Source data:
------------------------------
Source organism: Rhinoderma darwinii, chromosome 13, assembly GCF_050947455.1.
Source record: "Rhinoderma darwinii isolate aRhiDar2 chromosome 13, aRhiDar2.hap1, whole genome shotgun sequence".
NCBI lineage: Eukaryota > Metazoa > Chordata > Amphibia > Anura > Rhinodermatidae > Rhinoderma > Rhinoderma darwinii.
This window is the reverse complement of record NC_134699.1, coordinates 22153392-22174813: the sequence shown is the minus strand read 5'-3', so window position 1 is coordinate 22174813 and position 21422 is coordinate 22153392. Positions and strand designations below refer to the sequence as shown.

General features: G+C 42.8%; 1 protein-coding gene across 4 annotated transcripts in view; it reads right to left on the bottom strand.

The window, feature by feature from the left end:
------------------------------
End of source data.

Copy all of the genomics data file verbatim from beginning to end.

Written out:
Source organism: Rhinoderma darwinii, chromosome 13, assembly GCF_050947455.1.
Source record: "Rhinoderma darwinii isolate aRhiDar2 chromosome 13, aRhiDar2.hap1, whole genome shotgun sequence".
NCBI lineage: Eukaryota > Metazoa > Chordata > Amphibia > Anura > Rhinodermatidae > Rhinoderma > Rhinoderma darwinii.
This window is the reverse complement of record NC_134699.1, coordinates 22153392-22174813: the sequence shown is the minus strand read 5'-3', so window position 1 is coordinate 22174813 and position 21422 is coordinate 22153392. Positions and strand designations below refer to the sequence as shown.

General features: G+C 42.8%; 1 protein-coding gene across 4 annotated transcripts in view; it reads right to left on the bottom strand.

The window, feature by feature from the left end: